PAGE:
In the digital age of remote work, meditation classes, and near-instant communication, it can be difficult to make genuine connections with the people around us. For those on the more extreme end of the shyness spectrum, overwhelming anxiety can make the thought of even just introducing ourselves to fellow park-goers or ordering takeout from an unfamiliar restaurant a paralyzing prospect. To make matters worse, virtual connections can’t compare to the comfort and confidence a real social interaction provides.
If that’s how you feel then you’re not alone. An estimated 20% of Americans suffer from social anxiety and around 40% of adults report having struggled with shyness at some point in their life. The highly individualized symptoms range from anxiousness in crowds to a fear of speaking up in meetings, but fortunately, the medical community offers treatments in the form of therapy or medication. While these are viable options to overcoming shyness and building social confidence, there are additional steps you can take right now to start putting yourself out there.
The first step is simply to take a deep breath and acknowledge that you have nothing to lose. Remember that everybody else is feeling just as awkward and self-conscious as you are. Once that’s out of the way, the more difficult part becomes establishing genuine relationships. Reaching out can be intimidating, and for most, giving compliments to strangers is the last thing we want to do – which is why small talk is the perfect icebreaker. Start up conversations with your barista, shop assistants and bus driver, and actively listen to what they have to say. It's better when your interactions serve a shared purpose, like when someone helps you find something in the store or teaches you how to use the bus system. Long-term relationships are often based on these kind of situational interactions.
When it comes to dating, social media can be a great tool for connecting with people who share your interests or living in close proximity. Asking if someone wants to grab coffee or meet up for a walk is far less intimidating than asking them on a date right off the bat. Swipe-based apps can also offer an easy way to introduce yourself and even out the playing field since the conversation requires both people to make the first move. Even if meeting someone in person seems impossible at the moment, virtual dates are commonplace and provide an opportunity to get to know someone when setting boundaries is easier.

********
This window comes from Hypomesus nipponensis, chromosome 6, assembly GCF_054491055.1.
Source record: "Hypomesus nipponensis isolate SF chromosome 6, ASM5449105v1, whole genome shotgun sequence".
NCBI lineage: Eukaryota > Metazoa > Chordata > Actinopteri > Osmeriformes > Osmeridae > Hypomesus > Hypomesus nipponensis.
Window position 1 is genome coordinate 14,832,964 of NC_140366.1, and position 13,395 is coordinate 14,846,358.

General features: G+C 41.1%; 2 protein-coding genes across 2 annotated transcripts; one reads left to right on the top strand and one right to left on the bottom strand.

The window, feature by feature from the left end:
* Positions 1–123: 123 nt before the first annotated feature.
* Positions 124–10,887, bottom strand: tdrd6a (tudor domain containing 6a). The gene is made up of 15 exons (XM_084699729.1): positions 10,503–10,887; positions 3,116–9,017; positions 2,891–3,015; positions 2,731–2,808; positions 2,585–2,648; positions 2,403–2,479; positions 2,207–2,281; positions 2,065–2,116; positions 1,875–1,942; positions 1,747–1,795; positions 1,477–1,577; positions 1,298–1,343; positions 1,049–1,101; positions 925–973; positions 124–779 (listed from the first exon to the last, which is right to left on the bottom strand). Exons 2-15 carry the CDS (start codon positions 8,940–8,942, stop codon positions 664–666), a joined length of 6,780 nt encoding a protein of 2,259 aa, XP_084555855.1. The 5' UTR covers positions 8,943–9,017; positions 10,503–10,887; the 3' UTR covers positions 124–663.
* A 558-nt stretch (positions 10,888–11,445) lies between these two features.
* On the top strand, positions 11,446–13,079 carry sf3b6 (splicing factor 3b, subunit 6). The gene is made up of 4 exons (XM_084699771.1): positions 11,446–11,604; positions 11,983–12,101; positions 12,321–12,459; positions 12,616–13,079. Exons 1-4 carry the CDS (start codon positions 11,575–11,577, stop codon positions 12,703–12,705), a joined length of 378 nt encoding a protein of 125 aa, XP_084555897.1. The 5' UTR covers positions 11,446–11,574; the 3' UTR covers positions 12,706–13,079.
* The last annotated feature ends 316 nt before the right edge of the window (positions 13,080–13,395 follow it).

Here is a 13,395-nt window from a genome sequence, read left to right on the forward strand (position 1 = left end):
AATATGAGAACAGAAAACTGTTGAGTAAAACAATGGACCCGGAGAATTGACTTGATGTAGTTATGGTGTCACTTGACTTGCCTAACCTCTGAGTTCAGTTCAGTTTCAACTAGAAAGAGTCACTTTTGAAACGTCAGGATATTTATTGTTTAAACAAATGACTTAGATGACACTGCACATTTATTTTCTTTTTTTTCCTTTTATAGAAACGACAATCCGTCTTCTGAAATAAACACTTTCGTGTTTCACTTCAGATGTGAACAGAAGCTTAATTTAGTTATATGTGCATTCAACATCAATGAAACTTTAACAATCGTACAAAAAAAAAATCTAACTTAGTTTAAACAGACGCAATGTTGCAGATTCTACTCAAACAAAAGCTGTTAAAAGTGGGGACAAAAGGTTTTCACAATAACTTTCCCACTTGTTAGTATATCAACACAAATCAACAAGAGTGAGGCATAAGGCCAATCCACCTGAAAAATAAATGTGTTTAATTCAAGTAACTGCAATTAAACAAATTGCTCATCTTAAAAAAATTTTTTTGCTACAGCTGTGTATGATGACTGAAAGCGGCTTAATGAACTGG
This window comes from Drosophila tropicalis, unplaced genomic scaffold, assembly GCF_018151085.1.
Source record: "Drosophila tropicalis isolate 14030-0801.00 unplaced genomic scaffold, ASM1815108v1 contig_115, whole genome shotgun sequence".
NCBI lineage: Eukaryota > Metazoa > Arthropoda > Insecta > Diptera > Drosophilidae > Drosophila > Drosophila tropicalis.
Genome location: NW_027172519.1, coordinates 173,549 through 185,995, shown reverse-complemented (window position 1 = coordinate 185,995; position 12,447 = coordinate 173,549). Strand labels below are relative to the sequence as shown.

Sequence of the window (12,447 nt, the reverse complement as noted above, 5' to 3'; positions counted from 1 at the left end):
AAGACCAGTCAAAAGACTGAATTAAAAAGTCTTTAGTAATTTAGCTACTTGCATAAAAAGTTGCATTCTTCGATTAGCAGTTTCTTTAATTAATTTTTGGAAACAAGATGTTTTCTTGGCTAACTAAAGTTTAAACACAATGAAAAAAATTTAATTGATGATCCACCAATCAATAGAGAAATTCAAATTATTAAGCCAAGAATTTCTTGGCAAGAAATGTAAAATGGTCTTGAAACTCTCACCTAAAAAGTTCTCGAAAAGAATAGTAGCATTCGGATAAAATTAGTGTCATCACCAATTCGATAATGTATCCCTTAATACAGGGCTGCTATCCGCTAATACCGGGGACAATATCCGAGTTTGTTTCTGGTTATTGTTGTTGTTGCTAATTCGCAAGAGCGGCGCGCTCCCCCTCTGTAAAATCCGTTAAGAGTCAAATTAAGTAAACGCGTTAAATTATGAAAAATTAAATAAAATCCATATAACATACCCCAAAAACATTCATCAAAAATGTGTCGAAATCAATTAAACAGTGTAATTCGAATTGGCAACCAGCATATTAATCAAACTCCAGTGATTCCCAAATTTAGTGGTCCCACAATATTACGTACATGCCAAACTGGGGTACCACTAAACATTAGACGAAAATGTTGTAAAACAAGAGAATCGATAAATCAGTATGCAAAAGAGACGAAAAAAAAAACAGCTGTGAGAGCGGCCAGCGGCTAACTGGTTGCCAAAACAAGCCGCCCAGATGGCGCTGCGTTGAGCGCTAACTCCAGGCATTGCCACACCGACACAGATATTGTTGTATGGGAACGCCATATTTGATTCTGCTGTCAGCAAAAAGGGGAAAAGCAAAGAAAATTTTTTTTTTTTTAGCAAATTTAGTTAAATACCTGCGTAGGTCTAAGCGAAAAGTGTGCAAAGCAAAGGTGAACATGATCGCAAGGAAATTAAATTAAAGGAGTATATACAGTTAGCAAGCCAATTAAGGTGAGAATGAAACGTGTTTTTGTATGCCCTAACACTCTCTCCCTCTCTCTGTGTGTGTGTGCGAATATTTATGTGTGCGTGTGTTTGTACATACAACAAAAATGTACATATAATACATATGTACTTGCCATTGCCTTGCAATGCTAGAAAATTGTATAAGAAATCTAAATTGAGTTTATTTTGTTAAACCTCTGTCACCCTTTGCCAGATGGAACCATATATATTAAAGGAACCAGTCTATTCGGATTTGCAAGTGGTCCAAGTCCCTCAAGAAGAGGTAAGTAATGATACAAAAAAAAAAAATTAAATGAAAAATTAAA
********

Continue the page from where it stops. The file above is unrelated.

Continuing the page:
One of the biggest components of confidenece in all relationships is feeling secure. To that end, trust is paramount and needs to be earned. It's important to take each step in the process at a speed that is comfortable for both parties and accept rejections gracefully. Once built, trust opens the door to messier topics and builds a solid foundation for communication.
Although loneliness is a legitimate symptom of social anxiety that zaps your energy and, in more severe cases, can be debilitating, it's important to remain patient when it comes to forging lasting relationships. Not everyone will stick around, but ultimately it isn't about the number of relationships you have – it’s about the quality of the relationships, so focus on the ones with mutual respect and connection. And don't forget about your first relationship with yourself – practice healthy habits that foster self-confidence, start a gratitude journal, learn to disconnect from electronics regularly, or go for a walk every day – whatever it takes to show yourself the love and care you need in order to love and care for others.
Strength can be found in vulnerability and talking through our fears is the only way to grow. With this in mind, find the people that make you feel strong and safe, practice active listening and communicate honestly to form genuine relationships, and always remember that you’ll never truly know how much a connection means until you give it a chance. Overcoming shyness will come in due time, but life is too short to miss out on valuable connections as you wait.
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